Trump impeachment article sent to Senate, triggering trial

Trump impeachment article sent to Senate, triggering trial
The US House of Representatives is to deliver a single article of impeachment to the Senate accusing Donald Trump of inciting the storming of the Capitol.
4 min read
Trump repeatedly and falsely claimed he had won the election (Getty)
The US House of Representatives is to deliver a single article of impeachment to the Senate on Monday accusing Donald Trump of inciting the storming of the Capitol, triggering the first-ever impeachment trial of a former president.

Democratic House Speaker Nancy Pelosi said the House impeachment managers will present the article of impeachment to the secretary of the Senate in a formal ceremony at 6:55 pm (2355 GMT).

At the same time, Congressman Jamie Raskin of Maryland will read the charges on the Senate floor, where Trump continues to enjoy the significant support from Republican senators.

"We must not give Donald Trump a pass for inciting a deadly insurrection on our Capitol," Democratic Representative Jerry Nadler, chairman of the House Judiciary Committee, said in a statement.

"The House has done its job by impeaching Trump, and now the Senate must complete the task by ensuring that he is never again in a position to directly harm the United States."

The Senate trial of the 74-year-old former president, who was impeached by the House for a second time on January 13, is to begin the week of February 8.

Democrats and Republicans agreed to delay the trial to allow Trump to prepare his defense and for the Senate to confirm President Joe Biden's cabinet appointees.

Biden, 78, has publicly taken a hands-off approach to the impeachment, eager to put Trump in the rear-view mirror and make progress in fighting the coronavirus pandemic and reviving the economy.

White House spokeswoman Jen Psaki said the president believes "it's up to the Senate and Congress to determine how they will hold the former president accountable."

'Flaming fire'

Ten Republicans joined their Democratic colleagues in the House in voting to impeach Trump for inciting the crowd that stormed the Capitol on January 6 while Congress was certifying Biden's November 3 election victory.

Five people died in the mayhem including a police officer and a protester who was shot by Capitol police.

The House also impeached Trump a year ago for seeking to dig up political dirt on Biden from Ukraine but he was acquitted by the Senate, where only a single Republican senator, Mitt Romney of Utah, voted for conviction.

While more Republican senators may to vote to convict Trump this time, it seems unlikely at least 17 of them will do so.

Democrats control 50 seats in the 100-seat chamber and a two-thirds majority is needed to convict Trump, who remains a powerful figure in the Republican Party.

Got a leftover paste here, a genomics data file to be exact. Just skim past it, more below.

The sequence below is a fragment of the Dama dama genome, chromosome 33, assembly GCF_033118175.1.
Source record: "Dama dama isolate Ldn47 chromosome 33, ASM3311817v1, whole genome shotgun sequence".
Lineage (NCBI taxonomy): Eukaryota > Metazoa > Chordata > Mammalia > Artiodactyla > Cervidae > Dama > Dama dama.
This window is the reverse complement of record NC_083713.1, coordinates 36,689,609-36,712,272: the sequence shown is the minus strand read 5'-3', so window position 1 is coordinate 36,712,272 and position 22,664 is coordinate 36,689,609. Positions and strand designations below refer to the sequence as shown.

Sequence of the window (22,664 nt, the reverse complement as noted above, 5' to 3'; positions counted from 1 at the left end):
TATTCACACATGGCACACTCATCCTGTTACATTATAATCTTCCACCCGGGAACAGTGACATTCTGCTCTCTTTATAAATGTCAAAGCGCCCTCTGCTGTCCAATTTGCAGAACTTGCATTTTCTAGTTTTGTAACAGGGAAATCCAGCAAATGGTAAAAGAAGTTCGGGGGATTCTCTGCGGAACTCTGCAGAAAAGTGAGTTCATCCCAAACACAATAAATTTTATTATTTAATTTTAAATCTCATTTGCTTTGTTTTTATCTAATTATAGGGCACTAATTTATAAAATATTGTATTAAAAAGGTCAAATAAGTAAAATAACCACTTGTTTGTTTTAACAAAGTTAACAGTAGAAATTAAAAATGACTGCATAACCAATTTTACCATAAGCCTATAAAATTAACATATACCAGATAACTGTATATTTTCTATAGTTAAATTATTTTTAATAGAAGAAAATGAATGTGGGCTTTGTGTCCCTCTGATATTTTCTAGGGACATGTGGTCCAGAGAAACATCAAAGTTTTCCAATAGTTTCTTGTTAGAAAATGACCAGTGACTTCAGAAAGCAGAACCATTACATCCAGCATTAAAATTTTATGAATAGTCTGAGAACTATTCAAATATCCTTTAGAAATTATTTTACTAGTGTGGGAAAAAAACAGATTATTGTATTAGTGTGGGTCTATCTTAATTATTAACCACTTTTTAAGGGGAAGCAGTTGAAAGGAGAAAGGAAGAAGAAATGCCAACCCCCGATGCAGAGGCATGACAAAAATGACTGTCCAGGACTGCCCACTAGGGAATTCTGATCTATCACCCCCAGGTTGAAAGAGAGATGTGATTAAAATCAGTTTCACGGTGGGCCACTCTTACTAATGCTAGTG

If Trump is convicted, the Senate could bar him from holding office again, a move that would prevent him from running for president in 2024.

A number of prominent Republicans have denounced the impeachment trial.

"I think the trial is stupid," Florida Senator Marco Rubio told Fox News Sunday.

"We already have a flaming fire in this country and it's like taking a bunch of gasoline and pouring it on top."

Rubio acknowledged Trump "bears some responsibility for what happened" at the Capitol.

But to "stir it up again" could only hurt the country, said Rubio, who lost to Trump in the 2016 Republican presidential primary.

- 'If not, what is? -
Other Republicans argued the Senate has no authority to put a private citizen -- as Trump now is -- on trial.

But Romney told CNN "the preponderance of legal opinion is that an impeachment trial after a president has left office is constitutional."

Romney said he believed "that what is being alleged and what we saw, which is incitement to insurrection, is an impeachable offense. If not, what is?"

Trump repeatedly and falsely claimed he had won the election and summoned his supporters to Washington on January 6 for a rally that coincided with the certification of the results by Congress.

Following a speech by Trump, thousands of his supporters stormed the Capitol, fighting pitched battles with police and sending lawmakers into hiding.

Trump is facing potential legal jeopardy on numerous fronts but the Supreme Court on Monday shut down lawsuits claiming he violated constitutional bars against a president accepting income from foreign sources.

These cases stemmed from the US Constitution's "emoluments clause" prohibiting public officials from receiving gifts, payments or titles from foreign states without Congressional permission.

Plaintiffs in the most visible lawsuit alleged the clause was violated when foreign delegations patronized the Trump International Hotel, near the White House, in an effort to curry favor with the Republican president.

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